The Ninth U.S. Circuit Court of Appeals ruled today that it will re-hear New Times' lawsuit against Maricopa County Sheriff Joe Arpaio and others over the 2007 arrest of its founders after our newspaper published an article about a grand jury that -- the public would later learn -- didn't actually exist.
In June, a three-member panel of the court upheld a lower court's ruling that the lawsuit could proceed. However, it couldn't target Arpaio and his former political comrade, disgraced former County Attorney Andrew Thomas, because their gigs as public officials granted them immunity from this sort of litigation.
See our story on the previous ruling here.
New Times appealed the ruling, requesting that the full court hear the case -- and we won.
The Ninth Circuit ruled today that the full court -- not just a three-member panel -- can hear the case. The court also ruled that "the three-judge panel opinion shall not be cited as precedent by or to any court of the Ninth Circuit."
The lawsuit stems from the 2007 arrests of New Times founders Jim Larkin and Michael Lacey after they wrote an article about abusive grand jury subpoenaes seeking information about New Times editors, writers, and readers.
The whole matter started when Arpaio became angry over our earlier publishing his home address online in an article (which can be seen here) about the sheriff's shady real estate purchases. Publishing home addresses of law enforcement officials on the Internet violates an arcane Arizona law while publishing them in print, on billboards, or saying them on TV is not.
In response, Arpaio attempted to get Thomas to prosecute New Times -- a request he initially declined.
After attempting to get the Pinal County Attorney's Office to prosecute the case -- again to no avail -- Arpaio persuaded Thomas to move forward with it, although Thomas removed himself from the matter, citing a conflict of interest because of articles New Times had published painting him as an unsavory character.
So Thomas appointed supposedly "independent" prosecutor Dennis Wilenchick (whom Thomas had worked for before becoming county attorney) to drum up charges, which he did.
Wilenchick concocted absurdly broad grand jury subpoenas. For example, they called for New Times to turn over to prosecutors the identities of every person who'd clicked on stories about Arpaio on the New Times Web site over a period of years. The grand jury for which these subpoenas were intended never actually existed, as the public learned after New Times revealed its faux-demands in an article that can be seen here.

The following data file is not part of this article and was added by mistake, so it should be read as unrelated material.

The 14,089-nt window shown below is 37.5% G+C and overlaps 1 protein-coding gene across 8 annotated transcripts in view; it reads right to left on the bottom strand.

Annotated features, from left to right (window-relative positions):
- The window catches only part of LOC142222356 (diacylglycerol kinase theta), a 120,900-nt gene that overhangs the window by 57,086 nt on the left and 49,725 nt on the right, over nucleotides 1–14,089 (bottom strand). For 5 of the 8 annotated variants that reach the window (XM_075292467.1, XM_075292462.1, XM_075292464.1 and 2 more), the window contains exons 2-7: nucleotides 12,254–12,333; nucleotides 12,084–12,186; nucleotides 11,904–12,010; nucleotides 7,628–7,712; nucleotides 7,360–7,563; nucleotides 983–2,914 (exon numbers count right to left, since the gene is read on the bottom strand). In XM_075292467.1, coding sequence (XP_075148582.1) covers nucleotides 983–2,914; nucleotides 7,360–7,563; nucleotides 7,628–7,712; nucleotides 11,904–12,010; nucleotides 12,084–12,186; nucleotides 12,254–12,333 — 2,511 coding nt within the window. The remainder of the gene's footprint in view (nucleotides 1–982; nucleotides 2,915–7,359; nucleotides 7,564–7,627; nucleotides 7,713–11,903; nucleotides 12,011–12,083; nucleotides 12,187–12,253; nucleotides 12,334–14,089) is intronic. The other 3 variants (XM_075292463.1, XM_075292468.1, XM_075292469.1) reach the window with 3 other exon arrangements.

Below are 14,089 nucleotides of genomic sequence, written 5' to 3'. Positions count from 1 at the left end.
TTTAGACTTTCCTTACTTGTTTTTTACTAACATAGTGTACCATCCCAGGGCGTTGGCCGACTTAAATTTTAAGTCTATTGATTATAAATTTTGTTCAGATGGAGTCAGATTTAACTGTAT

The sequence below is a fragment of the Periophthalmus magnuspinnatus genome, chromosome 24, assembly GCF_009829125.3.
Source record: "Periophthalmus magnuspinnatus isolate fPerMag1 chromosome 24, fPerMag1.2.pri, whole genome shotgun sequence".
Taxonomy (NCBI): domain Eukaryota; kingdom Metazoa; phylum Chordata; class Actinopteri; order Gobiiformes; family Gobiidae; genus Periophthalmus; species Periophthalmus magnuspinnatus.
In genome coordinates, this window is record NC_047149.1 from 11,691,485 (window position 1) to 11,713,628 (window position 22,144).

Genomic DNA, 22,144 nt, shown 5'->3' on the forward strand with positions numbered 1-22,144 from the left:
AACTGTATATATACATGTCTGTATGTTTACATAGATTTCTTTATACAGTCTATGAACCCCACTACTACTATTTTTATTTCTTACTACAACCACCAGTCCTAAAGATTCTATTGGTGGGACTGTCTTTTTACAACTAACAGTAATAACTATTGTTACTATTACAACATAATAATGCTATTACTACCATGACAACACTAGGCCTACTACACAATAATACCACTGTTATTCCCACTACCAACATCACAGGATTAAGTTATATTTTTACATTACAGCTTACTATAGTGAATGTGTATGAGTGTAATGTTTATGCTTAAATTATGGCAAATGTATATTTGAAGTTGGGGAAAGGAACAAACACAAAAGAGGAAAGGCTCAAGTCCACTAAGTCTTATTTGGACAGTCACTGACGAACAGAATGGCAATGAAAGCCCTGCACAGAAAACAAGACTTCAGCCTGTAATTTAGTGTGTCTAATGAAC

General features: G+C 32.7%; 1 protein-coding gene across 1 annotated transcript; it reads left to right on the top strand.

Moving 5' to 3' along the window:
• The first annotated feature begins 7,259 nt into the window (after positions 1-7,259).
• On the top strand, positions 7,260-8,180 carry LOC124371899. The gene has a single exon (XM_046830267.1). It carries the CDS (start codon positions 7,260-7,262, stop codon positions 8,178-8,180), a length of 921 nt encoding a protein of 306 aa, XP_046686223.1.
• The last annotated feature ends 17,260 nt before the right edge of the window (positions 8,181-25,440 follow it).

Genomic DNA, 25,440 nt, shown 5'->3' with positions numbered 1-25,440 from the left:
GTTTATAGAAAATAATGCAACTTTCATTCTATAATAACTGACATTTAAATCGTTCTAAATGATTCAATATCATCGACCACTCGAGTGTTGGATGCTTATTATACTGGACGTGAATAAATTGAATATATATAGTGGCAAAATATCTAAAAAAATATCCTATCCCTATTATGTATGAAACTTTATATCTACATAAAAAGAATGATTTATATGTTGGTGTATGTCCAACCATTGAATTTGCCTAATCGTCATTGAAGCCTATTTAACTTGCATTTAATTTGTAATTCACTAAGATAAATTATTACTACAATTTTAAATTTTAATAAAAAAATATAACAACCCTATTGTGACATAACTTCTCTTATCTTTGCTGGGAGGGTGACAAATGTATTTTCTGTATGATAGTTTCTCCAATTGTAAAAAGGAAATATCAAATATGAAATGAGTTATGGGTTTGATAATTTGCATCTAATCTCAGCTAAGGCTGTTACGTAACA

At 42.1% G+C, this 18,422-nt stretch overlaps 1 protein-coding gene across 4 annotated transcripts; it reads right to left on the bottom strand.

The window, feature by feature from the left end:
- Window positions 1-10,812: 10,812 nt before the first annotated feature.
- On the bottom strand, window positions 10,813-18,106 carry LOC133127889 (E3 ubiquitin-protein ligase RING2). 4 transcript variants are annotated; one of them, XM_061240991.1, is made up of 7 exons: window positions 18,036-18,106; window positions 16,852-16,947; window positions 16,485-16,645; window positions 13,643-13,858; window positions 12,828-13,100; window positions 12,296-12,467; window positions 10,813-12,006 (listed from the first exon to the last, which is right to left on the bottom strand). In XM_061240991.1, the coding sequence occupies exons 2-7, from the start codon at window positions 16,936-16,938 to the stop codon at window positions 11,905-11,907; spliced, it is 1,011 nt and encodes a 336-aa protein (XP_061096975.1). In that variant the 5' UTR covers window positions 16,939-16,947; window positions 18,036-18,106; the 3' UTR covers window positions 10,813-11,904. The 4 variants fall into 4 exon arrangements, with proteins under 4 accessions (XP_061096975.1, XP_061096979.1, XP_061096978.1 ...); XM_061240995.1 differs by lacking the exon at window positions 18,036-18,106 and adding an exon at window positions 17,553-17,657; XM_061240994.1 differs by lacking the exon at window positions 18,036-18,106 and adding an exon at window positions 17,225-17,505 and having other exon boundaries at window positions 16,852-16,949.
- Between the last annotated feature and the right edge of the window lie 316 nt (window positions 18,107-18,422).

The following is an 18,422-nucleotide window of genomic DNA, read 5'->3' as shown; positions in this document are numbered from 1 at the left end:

After revealing the secret demands of a non-existent grand jury, Arpaio had Lacey and Larkin dragged out of their homes and thrown in jail. Larkin was released hours later, and Lacey was let go the next morning.
He was met by a throng of reporters as he left the Fourth Avenue Jail, and the story of two newspapermen arrested for writing and publishing a story about the abusive behavior of public officials went natonal.
From a 2008 New Times article about the arrests:
Larkin got the worst of it. With his children in the house, he was hauled away in handcuffs in an unmarked car bearing Sonoran plates. The Selective Enforcement Unit even threatened to arrest Larkin's wife when she demanded that they show proper identification. Lacey was collared in front of his girlfriend and taken to the Fourth Avenue Jail. He was released at 4 the next morning.
The two were to be charged with illegally publishing grand jury secrets. Wilenchik also wanted New Times slapped with $90 million in fines.
But feeling the pressure of a national outcry over the arrests, Thomas -- who now faces disbarment for other prosecutorial misdeeds (attempting to prosecute county officials and judges who opposed him and his pal Arpaio) -- held a press conference to announce that the arrests of Lacey and Larkin had been a mistake and that the case against New Times would be dropped.
Thomas and Arpaio then attempted to distance themselves from their attempt to silence the Fourth Estate by pinning the decision to have Lacey and Larkin arrested on Wilienchik and Arpaio's now-shamed former chief deputy, Dave Hendershott.
Although the previous ruling found that Arpaio and Thomas enjoyed immunity from litigation, the dissenting judge in the opinion disagreed.
"Although Arpaio denied ordering the arrests, Wilenchik has publicly claimed the arrests were conducted, authorized, approved, and/or directed by Arpaio and/or his aides," Judge Jay Bybee writes in the opinion, quoting from statements given in the case. "Further, Wilenchik's staff admits that they advised the Sheriff with respect to the arrests. Finally, Wilenchik's former partner, William French...confirmed that Wilenchik did indeed authorize and advise Arpaio to conduct the arrests."
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See the entire June ruling here.
The case is scheduled to be heard by the entire Ninth Circuit next month.